When we found this article we were so excited, having hunted for over a year for this, discovering it on this site was an exciting day for me.
Analogue and digital communications each have their supporters as well as their detractors. Each technology has its plus points as well as its drawbacks, but neither are hugely well understood by the average client. So here’s what we’re going to do; a handy little puff-piece detailing which type of two-way radio is best for your specific needs.
OK, so, first, let’s look at the differences between analogue and digital communications.
Firstly, analogue technology translates information into walkie talkie waves in order to convey it over long distances. The more the wave may be compressed, the clearer the signal can ultimately become, and with less noise as well.
Analogue technology records waveforms as they are and translates them that way, as opposed to its digital equivalent, which samples and records waveforms first before transmitting them. However, analogue devices tend to consume much more power.
Analogue radios are also inherently more affordable than their digital counterparts. Digital devices can cost a lot of money and, because they are an emerging technology, new models can potentially be rendered ‘old hat’ within a relatively short span of use, whereas analogue technology requires far less upgrading.
The downside here, however, is that the end for analogue two-way radios is definitely in sight. Digital is clearly going to be the way forward.
Digital technology operates on a very different principal. While analogue translates information into radio waves (as we discussed earlier), digital technology instead translates the same information into a binary format (essentially zeroes and ones). This requires a shared language between the sending and receiving devices; otherwise the signal cannot be decoded.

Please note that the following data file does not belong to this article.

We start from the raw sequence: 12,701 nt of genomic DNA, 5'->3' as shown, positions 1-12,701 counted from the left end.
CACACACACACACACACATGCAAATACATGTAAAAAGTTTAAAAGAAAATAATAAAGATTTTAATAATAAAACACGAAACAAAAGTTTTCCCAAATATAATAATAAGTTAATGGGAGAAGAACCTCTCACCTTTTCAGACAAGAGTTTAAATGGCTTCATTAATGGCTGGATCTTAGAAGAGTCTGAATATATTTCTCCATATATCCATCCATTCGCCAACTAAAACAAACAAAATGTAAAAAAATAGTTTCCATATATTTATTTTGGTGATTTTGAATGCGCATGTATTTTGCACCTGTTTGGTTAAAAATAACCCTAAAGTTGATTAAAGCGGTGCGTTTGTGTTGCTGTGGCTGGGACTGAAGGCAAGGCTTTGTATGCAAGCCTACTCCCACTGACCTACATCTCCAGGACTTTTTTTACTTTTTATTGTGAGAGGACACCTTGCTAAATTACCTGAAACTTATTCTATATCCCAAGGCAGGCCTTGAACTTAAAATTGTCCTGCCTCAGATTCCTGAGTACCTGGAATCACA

Digital technology samples analogue waveforms, assigns a set of numbers to them and then records them. Ergo, digital 2 Way Radios are far less likely to be interrupted by signal degradation, outside noise and other interruptions, largely because most noise responses are analogue in nature.
Digital signal processing is almost instant, as digital sampling works at 8000 samples per second. The difference between digital signal processing and analogue is therefore negligible.
Finally, digital devices tend not to draw as much power as analogue devices.
Which one for me?
So, now that’s out of the way – which is right for you?
Ultimately, when it comes to two-way radio usage, analogue radios will serve you well, but not for much longer, it seems.
Start by looking at health and safety concerns. An analogue radio is easy to use, highly durable and totally instantaneous. This is, in short, technology that saves lives. This is one reason that these radios are still employed by everyone from police officers to construction workers the world over. The other reason is cost. Analogue radios are still much cheaper than their digital counterparts.
Digital radios have a much wider signal range and a clearer sound, but, as we said, they can be cost prohibitive.
Overall, if it’s outdoor, manual work (where quick, efficient communication is vital) if cost is an issue, if safety and security are major factors and if reliability is key, an analogue radio is a reasonable choice, but could be slightly short-sighted given the massive improvements made by digital technology in recent years. It may be wiser to simply bite the bullet and spend extra over the short term in order avoid spending considerably more over the long term.
If you want to get a jump on the competition, if you want to be up to date and have your workforce operate the best technology money can buy, then digital is certainly the way forward.
What about hybrids?
A device that covers both grounds is a great choice, provided that it is still easy to use in a crisis and bug free. If you are pushed, then a digital two-way is probably best. The technology has come a long way now and definitely represents the future of two-way communications.
So there you go, that’s our answer.